Deploy Rancher k3s on an Azure VM and connect it to Azure Arc using Terraform

The following Jumpstart scenario will guide you on how to use the provided Terraform plan to deploy a “Ready to Go” Azure virtual machine installed with single-master Rancher K3s Kubernetes cluster and connected it as an Azure Arc cluster resource.


  • Clone the Azure Arc Jumpstart repository

    git clone
  • Install or update Azure CLI to version 2.49.0 and above. Use the below command to check your current installed version.

    az --version
  • Install Terraform >=1.1.9

  • Create Azure service principal (SP)

    To be able to complete the scenario and its related automation, Azure service principal assigned with the “Contributor” role is required. To create it, login to your Azure account run the below command (this can also be done in Azure Cloud Shell).

    az login
    subscriptionId=$(az account show --query id --output tsv)
    az ad sp create-for-rbac -n "<Unique SP Name>" --role "Contributor" --scopes /subscriptions/$subscriptionId

    For example:

    az login
    subscriptionId=$(az account show --query id --output tsv)
    az ad sp create-for-rbac -n "JumpstartArcK8s" --role "Contributor" --scopes /subscriptions/$subscriptionId

    Output should look like this:

    "displayName": "JumpstartArcK8s",

    NOTE: If you create multiple subsequent role assignments on the same service principal, your client secret (password) will be destroyed and recreated each time. Therefore, make sure you grab the correct password.

    NOTE: The Jumpstart scenarios are designed with as much ease of use in-mind and adhering to security-related best practices whenever possible. It is optional but highly recommended to scope the service principal to a specific Azure subscription and resource group as well considering using a less privileged service principal account

  • Enable subscription with the two resource providers for Azure Arc-enabled Kubernetes. Registration is an asynchronous process, and registration may take approximately 10 minutes.

    az provider register --namespace Microsoft.Kubernetes
    az provider register --namespace Microsoft.KubernetesConfiguration
    az provider register --namespace Microsoft.ExtendedLocation

    You can monitor the registration process with the following commands:

    az provider show -n Microsoft.Kubernetes -o table
    az provider show -n Microsoft.KubernetesConfiguration -o table
    az provider show -n Microsoft.ExtendedLocation -o table
  • Generate a new SSH key pair or use an existing one (Windows 10 and above now comes with a built-in ssh client).

    ssh-keygen -t rsa -b 4096

    To retrieve the SSH public key after it’s been created, depending on your environment, use one of the below methods:

    • In Linux, use the cat ~/.ssh/ command.
    • In Windows (CMD/PowerShell), use the SSH public key file that by default, is located in the C:\Users\WINUSER/.ssh/ folder.

    SSH public key example output:

    ssh-rsa o1djFhyNe5NXyYk7XVF7wOBAAABgQDO/QPJ6IZHujkGRhiI+6s1ngK8V4OK+iBAa15GRQqd7scWgQ1RUSFAAKUxHn2TJPx/Z/IU60aUVmAq/OV9w0RMrZhQkGQz8CHRXc28S156VMPxjk/gRtrVZXfoXMr86W1nRnyZdVwojy2++sqZeP/2c5GoeRbv06NfmHTHYKyXdn0lPALC6i3OLilFEnm46Wo+azmxDuxwi66RNr9iBi6WdIn/zv7tdeE34VAutmsgPMpynt1+vCgChbdZR7uxwi66RNr9iPdMR7gjx3W7dikQEo1djFhyNe5rrejrgjerggjkXyYk7XVF7wOk0t8KYdXvLlIyYyUCk1cOD2P48ArqgfRxPIwepgW78znYuwiEDss6g0qrFKBcl8vtiJE5Vog/EIZP04XpmaVKmAWNCCGFJereRKNFIl7QfSj3ZLT2ZXkXaoLoaMhA71ko6bKBuSq0G5YaMq3stCfyVVSlHs7nzhYsX6aDU6LwM/BTO1c= user@pc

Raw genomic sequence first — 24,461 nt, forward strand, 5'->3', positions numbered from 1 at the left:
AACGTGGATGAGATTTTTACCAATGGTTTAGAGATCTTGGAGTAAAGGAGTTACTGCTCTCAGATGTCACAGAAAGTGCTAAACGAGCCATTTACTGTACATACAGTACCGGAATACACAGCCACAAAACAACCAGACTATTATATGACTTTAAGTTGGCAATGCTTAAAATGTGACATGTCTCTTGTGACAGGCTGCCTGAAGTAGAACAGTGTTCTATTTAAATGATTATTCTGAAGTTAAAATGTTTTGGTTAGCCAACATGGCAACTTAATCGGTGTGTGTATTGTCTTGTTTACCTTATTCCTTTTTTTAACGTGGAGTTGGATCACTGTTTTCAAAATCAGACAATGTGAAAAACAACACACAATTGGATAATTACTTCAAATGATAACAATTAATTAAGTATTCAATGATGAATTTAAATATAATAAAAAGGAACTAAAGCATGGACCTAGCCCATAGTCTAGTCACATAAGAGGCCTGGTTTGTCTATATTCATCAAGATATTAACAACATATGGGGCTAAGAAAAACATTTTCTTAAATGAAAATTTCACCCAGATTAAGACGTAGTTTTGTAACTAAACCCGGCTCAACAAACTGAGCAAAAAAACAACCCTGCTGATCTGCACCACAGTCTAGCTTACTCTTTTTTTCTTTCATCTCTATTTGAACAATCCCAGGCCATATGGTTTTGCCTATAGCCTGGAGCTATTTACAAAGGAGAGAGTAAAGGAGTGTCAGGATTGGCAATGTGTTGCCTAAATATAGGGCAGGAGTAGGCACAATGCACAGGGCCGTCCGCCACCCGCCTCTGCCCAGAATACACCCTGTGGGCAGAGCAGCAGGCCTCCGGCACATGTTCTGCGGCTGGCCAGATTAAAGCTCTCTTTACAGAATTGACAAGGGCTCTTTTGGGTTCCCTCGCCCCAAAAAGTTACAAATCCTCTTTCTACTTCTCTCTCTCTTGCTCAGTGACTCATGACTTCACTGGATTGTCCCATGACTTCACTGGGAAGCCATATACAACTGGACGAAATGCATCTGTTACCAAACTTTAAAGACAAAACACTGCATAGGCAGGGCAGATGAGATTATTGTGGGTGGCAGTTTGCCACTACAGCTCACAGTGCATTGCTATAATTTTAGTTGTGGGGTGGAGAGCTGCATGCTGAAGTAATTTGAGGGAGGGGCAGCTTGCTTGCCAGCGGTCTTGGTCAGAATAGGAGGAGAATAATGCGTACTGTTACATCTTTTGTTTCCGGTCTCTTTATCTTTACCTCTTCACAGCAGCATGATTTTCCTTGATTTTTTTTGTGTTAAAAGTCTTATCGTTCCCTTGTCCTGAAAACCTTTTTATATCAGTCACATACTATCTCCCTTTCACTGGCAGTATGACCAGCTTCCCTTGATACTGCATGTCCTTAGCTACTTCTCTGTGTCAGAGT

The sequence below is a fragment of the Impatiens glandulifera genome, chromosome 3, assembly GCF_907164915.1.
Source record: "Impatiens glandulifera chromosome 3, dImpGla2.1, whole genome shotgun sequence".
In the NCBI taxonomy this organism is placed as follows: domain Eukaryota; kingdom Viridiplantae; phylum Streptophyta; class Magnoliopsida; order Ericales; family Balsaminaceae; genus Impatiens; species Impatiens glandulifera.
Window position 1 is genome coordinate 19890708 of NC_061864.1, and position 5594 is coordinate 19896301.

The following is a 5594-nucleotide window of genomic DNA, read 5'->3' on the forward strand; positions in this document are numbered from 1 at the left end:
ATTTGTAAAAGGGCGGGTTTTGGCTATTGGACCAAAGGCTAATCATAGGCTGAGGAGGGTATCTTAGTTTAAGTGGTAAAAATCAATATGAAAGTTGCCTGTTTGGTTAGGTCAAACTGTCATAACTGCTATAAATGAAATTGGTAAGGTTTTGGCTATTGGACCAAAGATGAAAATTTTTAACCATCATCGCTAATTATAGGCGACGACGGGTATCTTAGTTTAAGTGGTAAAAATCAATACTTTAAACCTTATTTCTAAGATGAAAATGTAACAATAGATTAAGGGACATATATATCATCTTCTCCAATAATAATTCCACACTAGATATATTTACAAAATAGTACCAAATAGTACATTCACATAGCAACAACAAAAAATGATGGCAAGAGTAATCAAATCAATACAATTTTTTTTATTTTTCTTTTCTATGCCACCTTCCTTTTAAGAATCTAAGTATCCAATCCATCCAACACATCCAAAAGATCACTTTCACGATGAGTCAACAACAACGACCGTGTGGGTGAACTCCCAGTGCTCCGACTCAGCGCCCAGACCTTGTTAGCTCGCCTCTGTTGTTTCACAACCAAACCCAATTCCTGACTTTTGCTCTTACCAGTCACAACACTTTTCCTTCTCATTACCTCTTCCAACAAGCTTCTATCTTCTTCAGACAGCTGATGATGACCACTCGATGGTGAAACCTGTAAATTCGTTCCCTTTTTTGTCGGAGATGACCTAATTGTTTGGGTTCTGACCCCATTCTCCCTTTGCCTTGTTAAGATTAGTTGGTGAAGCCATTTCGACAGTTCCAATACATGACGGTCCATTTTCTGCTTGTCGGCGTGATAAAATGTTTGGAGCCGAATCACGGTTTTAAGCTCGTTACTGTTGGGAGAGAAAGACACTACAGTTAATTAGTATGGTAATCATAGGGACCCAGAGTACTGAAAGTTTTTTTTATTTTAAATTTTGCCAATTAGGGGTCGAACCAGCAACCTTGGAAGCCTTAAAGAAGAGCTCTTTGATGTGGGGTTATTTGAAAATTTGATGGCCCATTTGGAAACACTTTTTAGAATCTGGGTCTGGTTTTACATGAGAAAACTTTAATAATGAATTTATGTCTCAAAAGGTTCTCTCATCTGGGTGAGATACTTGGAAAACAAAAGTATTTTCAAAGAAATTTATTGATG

Automation Flow

For you to get familiar with the automation and deployment flow, below is an explanation.

  1. User edits the tfvars script to match the environment.
  2. User runs terraform init to download the required terraform providers.
  3. User access the bootstrap VM created by the terraform plan and connects the K3s cluster to Azure Arc using the SPN credentials.
  4. User verifies the Arc-enabled Kubernetes cluster.


The only thing you need to do before executing the Terraform plan is to create the tfvars file which will be used by the plan. This is based on the Azure service principal you’ve just created and your subscription.

  • Navigate to the terraform folder and fill in the terraform.tfvars file with the values for your environment.

    Screenshot showing terraform tfvars

    For example: Screenshot showing terraform tfvars example

  • Run the terraform init command which will download the Terraform AzureRM provider.

    Screenshot showing terraform init

  • Run the terraform apply --auto-approve command and wait for the plan to finish.

    Screenshot showing terraform apply completed

Upon completion, you will have new VM installed as a single-host k3s cluster which is already projected as an Azure Arc-enabled Kubernetes cluster in a new resource group.

Screenshot showing Azure resource group


For ease of troubleshooting and tracking, a deployment log will be created automatically as part of the script runtime. To view the deployment log use the below command:

cat /home/<USER>/jumpstart_logs/installK3s.log

Screenshot showing the installK3s log file

NOTE: For enhanced security posture, SSH (22) port are not open by default in this scenario. You will need to create a network security group (NSG) rule to allow network access to port 22, or use Azure Bastion or Just-in-Time (JIT) access to connect to the VM.


To delete environment, simply just delete the Azure resource group.

Screenshot showing Delete Azure resource group